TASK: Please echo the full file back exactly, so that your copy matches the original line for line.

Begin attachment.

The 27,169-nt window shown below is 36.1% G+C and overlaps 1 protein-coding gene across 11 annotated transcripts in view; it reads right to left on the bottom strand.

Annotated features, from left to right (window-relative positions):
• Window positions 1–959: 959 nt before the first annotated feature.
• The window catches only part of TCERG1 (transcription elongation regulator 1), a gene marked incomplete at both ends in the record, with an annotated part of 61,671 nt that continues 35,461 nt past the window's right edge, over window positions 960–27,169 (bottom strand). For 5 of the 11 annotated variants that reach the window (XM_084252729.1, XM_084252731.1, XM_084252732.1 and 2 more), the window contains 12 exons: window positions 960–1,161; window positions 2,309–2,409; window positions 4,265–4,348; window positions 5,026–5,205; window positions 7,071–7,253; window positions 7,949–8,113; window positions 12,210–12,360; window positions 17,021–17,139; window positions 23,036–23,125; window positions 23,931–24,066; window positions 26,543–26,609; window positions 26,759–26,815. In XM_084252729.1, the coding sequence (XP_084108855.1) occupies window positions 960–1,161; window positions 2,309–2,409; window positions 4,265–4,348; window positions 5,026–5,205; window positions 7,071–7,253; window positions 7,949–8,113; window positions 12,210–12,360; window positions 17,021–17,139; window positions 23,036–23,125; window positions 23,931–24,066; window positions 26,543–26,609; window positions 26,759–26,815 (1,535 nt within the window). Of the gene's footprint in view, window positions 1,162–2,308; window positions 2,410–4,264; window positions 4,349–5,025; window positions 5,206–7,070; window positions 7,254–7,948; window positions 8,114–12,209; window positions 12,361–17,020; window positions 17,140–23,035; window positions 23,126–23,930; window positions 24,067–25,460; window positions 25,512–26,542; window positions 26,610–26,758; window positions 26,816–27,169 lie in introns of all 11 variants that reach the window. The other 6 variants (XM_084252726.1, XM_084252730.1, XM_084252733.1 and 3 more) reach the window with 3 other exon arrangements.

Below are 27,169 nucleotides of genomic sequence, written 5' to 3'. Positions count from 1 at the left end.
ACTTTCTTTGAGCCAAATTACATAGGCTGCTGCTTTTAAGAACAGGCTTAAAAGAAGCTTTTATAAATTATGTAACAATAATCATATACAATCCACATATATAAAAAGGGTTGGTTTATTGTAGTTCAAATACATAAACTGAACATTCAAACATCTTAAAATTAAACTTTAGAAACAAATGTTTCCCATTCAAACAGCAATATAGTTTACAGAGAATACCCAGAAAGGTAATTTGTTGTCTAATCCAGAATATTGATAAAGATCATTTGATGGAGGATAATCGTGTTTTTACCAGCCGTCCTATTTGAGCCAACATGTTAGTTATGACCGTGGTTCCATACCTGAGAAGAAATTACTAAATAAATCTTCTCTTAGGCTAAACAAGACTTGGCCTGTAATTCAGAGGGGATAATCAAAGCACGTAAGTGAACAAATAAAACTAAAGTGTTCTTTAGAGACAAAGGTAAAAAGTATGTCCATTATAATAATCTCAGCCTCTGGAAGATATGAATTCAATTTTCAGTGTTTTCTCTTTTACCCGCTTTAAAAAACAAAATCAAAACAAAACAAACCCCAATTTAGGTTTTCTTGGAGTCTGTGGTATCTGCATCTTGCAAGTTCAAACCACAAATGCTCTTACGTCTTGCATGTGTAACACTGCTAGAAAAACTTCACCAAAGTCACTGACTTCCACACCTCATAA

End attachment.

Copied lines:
The 27,169-nt window shown below is 36.1% G+C and overlaps 1 protein-coding gene across 11 annotated transcripts in view; it reads right to left on the bottom strand.

Annotated features, from left to right (window-relative positions):
• Window positions 1–959: 959 nt before the first annotated feature.
• The window catches only part of TCERG1 (transcription elongation regulator 1), a gene marked incomplete at both ends in the record, with an annotated part of 61,671 nt that continues 35,461 nt past the window's right edge, over window positions 960–27,169 (bottom strand). For 5 of the 11 annotated variants that reach the window (XM_084252729.1, XM_084252731.1, XM_084252732.1 and 2 more), the window contains 12 exons: window positions 960–1,161; window positions 2,309–2,409; window positions 4,265–4,348; window positions 5,026–5,205; window positions 7,071–7,253; window positions 7,949–8,113; window positions 12,210–12,360; window positions 17,021–17,139; window positions 23,036–23,125; window positions 23,931–24,066; window positions 26,543–26,609; window positions 26,759–26,815. In XM_084252729.1, the coding sequence (XP_084108855.1) occupies window positions 960–1,161; window positions 2,309–2,409; window positions 4,265–4,348; window positions 5,026–5,205; window positions 7,071–7,253; window positions 7,949–8,113; window positions 12,210–12,360; window positions 17,021–17,139; window positions 23,036–23,125; window positions 23,931–24,066; window positions 26,543–26,609; window positions 26,759–26,815 (1,535 nt within the window). Of the gene's footprint in view, window positions 1,162–2,308; window positions 2,410–4,264; window positions 4,349–5,025; window positions 5,206–7,070; window positions 7,254–7,948; window positions 8,114–12,209; window positions 12,361–17,020; window positions 17,140–23,035; window positions 23,126–23,930; window positions 24,067–25,460; window positions 25,512–26,542; window positions 26,610–26,758; window positions 26,816–27,169 lie in introns of all 11 variants that reach the window. The other 6 variants (XM_084252726.1, XM_084252730.1, XM_084252733.1 and 3 more) reach the window with 3 other exon arrangements.

Below are 27,169 nucleotides of genomic sequence, written 5' to 3'. Positions count from 1 at the left end.
ACTTTCTTTGAGCCAAATTACATAGGCTGCTGCTTTTAAGAACAGGCTTAAAAGAAGCTTTTATAAATTATGTAACAATAATCATATACAATCCACATATATAAAAAGGGTTGGTTTATTGTAGTTCAAATACATAAACTGAACATTCAAACATCTTAAAATTAAACTTTAGAAACAAATGTTTCCCATTCAAACAGCAATATAGTTTACAGAGAATACCCAGAAAGGTAATTTGTTGTCTAATCCAGAATATTGATAAAGATCATTTGATGGAGGATAATCGTGTTTTTACCAGCCGTCCTATTTGAGCCAACATGTTAGTTATGACCGTGGTTCCATACCTGAGAAGAAATTACTAAATAAATCTTCTCTTAGGCTAAACAAGACTTGGCCTGTAATTCAGAGGGGATAATCAAAGCACGTAAGTGAACAAATAAAACTAAAGTGTTCTTTAGAGACAAAGGTAAAAAGTATGTCCATTATAATAATCTCAGCCTCTGGAAGATATGAATTCAATTTTCAGTGTTTTCTCTTTTACCCGCTTTAAAAAACAAAATCAAAACAAAACAAACCCCAATTTAGGTTTTCTTGGAGTCTGTGGTATCTGCATCTTGCAAGTTCAAACCACAAATGCTCTTACGTCTTGCATGTGTAACACTGCTAGAAAAACTTCACCAAAGTCACTGACTTCCACACCTCATAA